Digestive problems are an issue for women of all ages and walks of life, although it is undeniable that they are particularly prominent during times of hormonal imbalance like menopause. It is important to recognize their symptoms so that you are able to spot and deal with them effectively. Once you are aware of what to look out for, you will be better equipped to restore your bowels back to efficiency. Continue reading to discover the most common symptoms of digestive problems.
Heartburn is one of the most frequent symptoms of digestive problems, and most people will have experienced it at some stage of their lives. The feelings of heartburn surface when stomach acid begins to flow incorrectly up the esophagus, the tube that connects the throat and stomach. This feeling can include a burning or gnawing pain in your abdomen. This can grow worse upon either lying down or eating. An acidic taste in your throat may also be present, along with a persistent cough during the evening and night. Some sufferers even experience voice hoarseness.
Constipation is both a symptom of digestive problems and a digestive problem within itself. Although laxatives can relieve the pain of constipation, they should be used sparingly because it is easy for the body to grow overly dependent on them. Furthermore, many drugstore laxatives require a fair amount of dosage control in order to avoid excess electrolyte loss, although this can become difficult during long-term use because progressively larger dosages are needed.
Constipation can be best avoided by lifestyle changes, such as following a regular exercise regime, staying hydrated, and getting enough fiber into your diet. However, if constipation persists despite these things, then it could be a symptom of a bigger digestive problem, and you should make an appointment with your doctor to discuss it.
Just like constipation, diarrhea too can be an annoying digestive problem in its own right, but it can also be a symptom of a range of other digestive problems. Although most people can recall experiencing episodes of short lived diarrhea because of infections, sometimes it can become a chronic problem.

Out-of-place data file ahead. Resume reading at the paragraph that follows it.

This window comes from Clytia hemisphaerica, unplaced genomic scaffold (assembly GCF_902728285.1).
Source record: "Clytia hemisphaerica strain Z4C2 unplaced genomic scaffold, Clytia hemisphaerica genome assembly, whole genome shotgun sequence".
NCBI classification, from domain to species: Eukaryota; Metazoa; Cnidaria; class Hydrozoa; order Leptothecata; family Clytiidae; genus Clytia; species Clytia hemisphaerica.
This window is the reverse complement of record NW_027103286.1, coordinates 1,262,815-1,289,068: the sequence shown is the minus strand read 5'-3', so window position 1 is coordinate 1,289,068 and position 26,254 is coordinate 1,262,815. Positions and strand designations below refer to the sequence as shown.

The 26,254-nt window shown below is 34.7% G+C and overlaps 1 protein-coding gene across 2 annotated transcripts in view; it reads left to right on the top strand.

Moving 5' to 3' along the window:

Chronic diarrhea can be a symptom of a more severe condition that is affecting your digestion, and the risk of developing complications like dehydration or electrolyte imbalance should be enough to take the symptom seriously. Either way, if you begin to experience diarrhea on a regular basis, the advice of a medical expert should be sought.
Digestive problems can have a big impact on your day-to-day life. The best way to get on top of digestive problems is by learning what the symptoms are. This way you will know what to look out for, and be able to get the correct treatment before they escalate.
- Dugdale, D.C. (2012). Constipation: MedlinePlus Medical Encyclopedia. Retrieved December 6, 2013, from http://www.nlm.nih.gov/medlineplus/ency/article/003125.htm
- National Digestive Diseases Information Clearinghouse. (2013). Gastroesophageal Reflux (GER) and Gastroesophageal Reflux Disease (GERD) in Adults. Retrieved December 6, 2013, from http://digestive.niddk.nih.gov/ddiseases/pubs/gerd/
- National Health Service. (2012). Diarrhoea. Retrieved December 6, 2013, from http://www.nhs.uk/Conditions/Diarrhoea/Pages/Introduction.aspx